Some people are proficient at inventing [computer] passwords they can recall later without delay. I am not one of them. And the advice I got about choosing passwords didn't help me. Besides, I wanted a password that would boost my spirits and prepare me to face the tasks ahead.
In a moment of inspiration I chose Iwa&g&g2If for a password. It's an adaptation of the first line of William Butler Yeats's famous poem, "The Lake Isle of Inisfree": "I will arise and go [now], and go to Innesfree."
Although my choice may look odd, it has all the requirements my server demands: capital and lowercase letters, numbers, and symbols. But there was another advantage, I soon realized. I don't mechanically punch the keyboard when I use this password. Instead, the words behind that line dance in my head, and I silently recite the rest of the poem as the computer screen says, "recovering your settings" or "logging on."
Maybe I shouldn't say this, but my passwords are always Bible verses. I'm currently using four. All those letters, numbers, and colons make for nice secure passwords, except that I can never remember which passwords are for which sites and I usually have to go through two or three of them before I can get in. Still, using poems is a great idea. And if your appetite has been whetted, as mine was, for another look at "The Lake Isle of Innisfree," here it is:
I will arise and go now,
And go to Innisfree,
And a small cabin build there,
Of clay and wattles made;
Nine bean rows will I have there,
A hive for the honey bee,
And live alone in the bee-loud glade.
And I shall have some peace there,
For peace comes dropping slow,
Dropping from the veils of the morning
To where the cricket sings;
There midnight's all a glimmer,
And noon a purple glow,
And evening full of the linnet's wings.
I will arise and go now,
For always night and day
I hear lake water lapping
With low sounds by the shore;
While I stand on the roadway
Or on the pavements gray,
I hear it in the deep heart's core.
William Butler Yeats, 1865-1939
When I looked up the poem just now, I came across something I'd never seen before--an excerpt from Yeats' autobiography that explains how he came to write this poem:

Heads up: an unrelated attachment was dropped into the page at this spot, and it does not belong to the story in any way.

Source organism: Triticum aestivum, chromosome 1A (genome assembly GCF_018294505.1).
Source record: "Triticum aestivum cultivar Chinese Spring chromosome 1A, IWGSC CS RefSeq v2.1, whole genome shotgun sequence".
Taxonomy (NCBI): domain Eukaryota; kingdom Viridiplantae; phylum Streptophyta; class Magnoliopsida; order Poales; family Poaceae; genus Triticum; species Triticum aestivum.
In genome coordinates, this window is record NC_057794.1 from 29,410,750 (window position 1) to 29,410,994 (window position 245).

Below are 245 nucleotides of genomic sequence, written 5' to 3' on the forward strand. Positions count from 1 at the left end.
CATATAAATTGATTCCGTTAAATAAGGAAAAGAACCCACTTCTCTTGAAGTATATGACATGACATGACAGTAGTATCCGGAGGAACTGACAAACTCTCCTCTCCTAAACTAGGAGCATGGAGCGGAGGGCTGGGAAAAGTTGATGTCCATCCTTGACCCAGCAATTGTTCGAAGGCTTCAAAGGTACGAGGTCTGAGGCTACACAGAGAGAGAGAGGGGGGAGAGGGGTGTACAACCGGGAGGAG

I had [in London] various women friends on whom I would call towards five o'clock mainly to discuss my thoughts that I could not bring to a man without meeting some competing thought, but partly because their tea and toast saved my pennies for the bus ride home; but with women, apart from their intimate exchanges of thought, I was timid and abashed. I was sitting on a seat in front of the British Museum feeding pigeons when a couple of girls sat near and began enticing my pigeons away, laughing and whispering to one another, and I looked straight in front of me, very indignant, and presently went into the Museum without turning my head towards them. Since then I have often wondered if they were pretty or merely very young. Sometimes I told myself very adventurous love-stories with myself for hero, and at other times I planned out a life of lonely austerity, and at other times mixed the ideals and planned a life of lonely austerity mitigated by periodical lapses. I had still the ambition, formed in Sligo in my teens, of living in imitation of Thoreau on Innisfree, a little island in Lough Gill, and when walking through Fleet Street very homesick I heard a little tinkle of water and saw a fountain in a shop-window which balanced a little ball upon its jet, and began to remember lake water. From the sudden remembrance came my poem "Innisfree," my first lyric with anything in its rhythm of my own music. I had begun to loosen rhythm as an escape from rhetoric and from that emotion of the crowd that rhetoric brings, but I only understood vaguely and occasionally that I must for my special purpose use nothing but the common syntax. A couple of years later I could not have written that first line with its conventional archaism -- "Arise and go" -- nor the inversion of the last stanza.